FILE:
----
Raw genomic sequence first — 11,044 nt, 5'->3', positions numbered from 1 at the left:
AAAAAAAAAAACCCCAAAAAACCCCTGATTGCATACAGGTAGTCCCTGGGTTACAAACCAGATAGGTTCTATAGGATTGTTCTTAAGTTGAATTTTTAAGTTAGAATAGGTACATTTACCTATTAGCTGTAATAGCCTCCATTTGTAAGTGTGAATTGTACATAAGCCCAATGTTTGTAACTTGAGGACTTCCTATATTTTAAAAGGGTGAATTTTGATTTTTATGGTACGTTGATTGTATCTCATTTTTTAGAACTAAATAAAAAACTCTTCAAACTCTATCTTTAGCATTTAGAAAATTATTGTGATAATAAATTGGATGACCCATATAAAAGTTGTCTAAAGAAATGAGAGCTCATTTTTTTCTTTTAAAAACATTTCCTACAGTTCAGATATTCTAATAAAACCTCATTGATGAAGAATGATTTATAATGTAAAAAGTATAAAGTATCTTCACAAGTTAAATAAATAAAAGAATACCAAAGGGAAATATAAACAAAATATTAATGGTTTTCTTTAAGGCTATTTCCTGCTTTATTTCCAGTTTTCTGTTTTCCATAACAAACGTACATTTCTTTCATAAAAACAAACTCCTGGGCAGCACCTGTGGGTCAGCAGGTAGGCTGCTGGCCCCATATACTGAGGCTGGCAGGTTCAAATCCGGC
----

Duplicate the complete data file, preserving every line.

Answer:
Raw genomic sequence first — 11,044 nt, 5'->3', positions numbered from 1 at the left:
AAAAAAAAAAACCCCAAAAAACCCCTGATTGCATACAGGTAGTCCCTGGGTTACAAACCAGATAGGTTCTATAGGATTGTTCTTAAGTTGAATTTTTAAGTTAGAATAGGTACATTTACCTATTAGCTGTAATAGCCTCCATTTGTAAGTGTGAATTGTACATAAGCCCAATGTTTGTAACTTGAGGACTTCCTATATTTTAAAAGGGTGAATTTTGATTTTTATGGTACGTTGATTGTATCTCATTTTTTAGAACTAAATAAAAAACTCTTCAAACTCTATCTTTAGCATTTAGAAAATTATTGTGATAATAAATTGGATGACCCATATAAAAGTTGTCTAAAGAAATGAGAGCTCATTTTTTTCTTTTAAAAACATTTCCTACAGTTCAGATATTCTAATAAAACCTCATTGATGAAGAATGATTTATAATGTAAAAAGTATAAAGTATCTTCACAAGTTAAATAAATAAAAGAATACCAAAGGGAAATATAAACAAAATATTAATGGTTTTCTTTAAGGCTATTTCCTGCTTTATTTCCAGTTTTCTGTTTTCCATAACAAACGTACATTTCTTTCATAAAAACAAACTCCTGGGCAGCACCTGTGGGTCAGCAGGTAGGCTGCTGGCCCCATATACTGAGGCTGGCAGGTTCAAATCCGGC